Sunscreens today contain several synthetic UV (Ultraviolet) filter molecules to protect the skin epidermis from UV radiation damage. However, these molecules may create several negative effects on human skin. Due to this condition, there is an increase in the development of natural products to replace uses of these synthetic chemicals. Brown macroalgae Sargassum
has been recently studied for its photoprotective activities. The purpose of this study is to investigate photoprotective activity of one of most abundant Sargassum species in Lombok coast; Sargassum cristaefolium
. Spectrophotometry analysis with UV-VIS revealed the UV spectra absorbing capability of Sargassum cristaefolium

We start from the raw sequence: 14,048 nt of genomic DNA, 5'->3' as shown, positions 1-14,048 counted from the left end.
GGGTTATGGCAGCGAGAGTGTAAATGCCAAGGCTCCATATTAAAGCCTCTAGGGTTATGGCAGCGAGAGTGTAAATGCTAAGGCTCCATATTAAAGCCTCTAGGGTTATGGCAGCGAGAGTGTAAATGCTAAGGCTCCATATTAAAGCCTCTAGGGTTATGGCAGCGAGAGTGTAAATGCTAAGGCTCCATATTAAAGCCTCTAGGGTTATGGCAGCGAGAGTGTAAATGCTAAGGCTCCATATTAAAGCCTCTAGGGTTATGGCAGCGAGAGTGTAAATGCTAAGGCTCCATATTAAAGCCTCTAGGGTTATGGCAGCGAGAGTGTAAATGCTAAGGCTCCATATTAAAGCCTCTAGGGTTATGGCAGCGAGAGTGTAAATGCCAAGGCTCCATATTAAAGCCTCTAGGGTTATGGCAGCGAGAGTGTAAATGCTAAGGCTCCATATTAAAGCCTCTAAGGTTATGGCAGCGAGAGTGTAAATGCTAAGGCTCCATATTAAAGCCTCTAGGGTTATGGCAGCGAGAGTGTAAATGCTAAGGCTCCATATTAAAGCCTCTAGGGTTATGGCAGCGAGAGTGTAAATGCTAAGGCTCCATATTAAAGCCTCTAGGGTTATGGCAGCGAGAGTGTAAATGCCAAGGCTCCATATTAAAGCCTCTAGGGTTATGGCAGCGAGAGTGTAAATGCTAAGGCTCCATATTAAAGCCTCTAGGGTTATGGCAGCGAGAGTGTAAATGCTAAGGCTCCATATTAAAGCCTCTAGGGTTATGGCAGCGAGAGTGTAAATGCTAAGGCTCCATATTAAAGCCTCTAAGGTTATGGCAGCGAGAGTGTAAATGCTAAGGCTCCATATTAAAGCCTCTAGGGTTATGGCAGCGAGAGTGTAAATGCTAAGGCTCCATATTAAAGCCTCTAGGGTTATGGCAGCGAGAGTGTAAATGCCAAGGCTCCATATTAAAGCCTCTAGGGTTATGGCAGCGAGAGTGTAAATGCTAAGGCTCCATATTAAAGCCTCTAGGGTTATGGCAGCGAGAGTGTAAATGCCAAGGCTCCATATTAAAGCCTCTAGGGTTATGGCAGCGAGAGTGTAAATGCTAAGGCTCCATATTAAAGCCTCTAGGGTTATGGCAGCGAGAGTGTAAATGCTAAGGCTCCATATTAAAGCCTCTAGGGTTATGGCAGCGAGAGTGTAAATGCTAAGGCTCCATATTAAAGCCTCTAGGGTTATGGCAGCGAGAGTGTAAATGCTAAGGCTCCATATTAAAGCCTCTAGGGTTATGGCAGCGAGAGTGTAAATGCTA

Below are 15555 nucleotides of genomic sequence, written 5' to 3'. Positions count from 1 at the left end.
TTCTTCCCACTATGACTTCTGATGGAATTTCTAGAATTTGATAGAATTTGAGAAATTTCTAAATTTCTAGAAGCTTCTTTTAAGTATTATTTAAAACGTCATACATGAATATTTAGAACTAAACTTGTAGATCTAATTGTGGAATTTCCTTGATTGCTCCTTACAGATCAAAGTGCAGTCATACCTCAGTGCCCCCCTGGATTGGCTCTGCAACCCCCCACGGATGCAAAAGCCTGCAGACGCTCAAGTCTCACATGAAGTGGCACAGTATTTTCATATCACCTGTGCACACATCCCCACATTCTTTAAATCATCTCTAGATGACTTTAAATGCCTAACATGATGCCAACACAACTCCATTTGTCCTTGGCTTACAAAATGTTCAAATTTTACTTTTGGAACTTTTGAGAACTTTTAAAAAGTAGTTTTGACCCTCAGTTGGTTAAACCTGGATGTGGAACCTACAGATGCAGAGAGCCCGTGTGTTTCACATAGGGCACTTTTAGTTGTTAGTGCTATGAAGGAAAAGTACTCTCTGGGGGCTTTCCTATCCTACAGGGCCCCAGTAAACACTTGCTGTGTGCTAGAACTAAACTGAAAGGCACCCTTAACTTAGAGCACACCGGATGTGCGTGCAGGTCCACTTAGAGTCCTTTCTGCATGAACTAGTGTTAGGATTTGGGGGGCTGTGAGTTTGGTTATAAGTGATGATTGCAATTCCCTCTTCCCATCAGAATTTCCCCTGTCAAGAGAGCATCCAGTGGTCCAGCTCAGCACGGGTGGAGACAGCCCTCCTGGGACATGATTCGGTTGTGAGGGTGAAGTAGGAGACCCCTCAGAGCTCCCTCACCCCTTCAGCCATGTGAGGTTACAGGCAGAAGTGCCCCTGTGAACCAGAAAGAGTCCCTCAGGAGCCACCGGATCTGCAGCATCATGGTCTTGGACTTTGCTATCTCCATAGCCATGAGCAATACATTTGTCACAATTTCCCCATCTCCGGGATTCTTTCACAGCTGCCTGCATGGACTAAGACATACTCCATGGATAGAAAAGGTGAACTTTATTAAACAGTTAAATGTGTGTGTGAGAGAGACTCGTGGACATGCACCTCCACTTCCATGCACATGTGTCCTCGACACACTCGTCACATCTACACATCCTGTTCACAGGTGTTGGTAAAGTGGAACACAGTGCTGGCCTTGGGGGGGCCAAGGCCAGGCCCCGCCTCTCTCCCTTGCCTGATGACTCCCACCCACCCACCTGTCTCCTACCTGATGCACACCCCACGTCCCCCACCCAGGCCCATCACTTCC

(SC) in the UVA spectrum range (314–400 nm). Furthermore, spectrometry analyses with LC-MS revealed the existence of UV absorbing compound MAA-palythene. In correlation, SC ethanol extracts also demonstrate that it could protect DNA from UVA irradiation as analyzed in vitro in HeLa cell model. The effects of SC on UVA exposed-dorsal mice skin have also shown interesting results, as mice pretreated with SC before UVA exposure showed protective activity on the epidermal integrity similar as positive control. Whereas, UV exposed mice without SC or commercial products resulted in increased epidermal thickness, which is the common parameter of skin photoaging. In addition, pretreated mice with SC also show protective effects in the formation of collagen connective tissues. Overall, current results show promising photoprotective activity of SC against UV radiation. More advanced investigations of SC as a potential photoprotective agent would be reasonable for development of macroalgae-based natural skin protection products.
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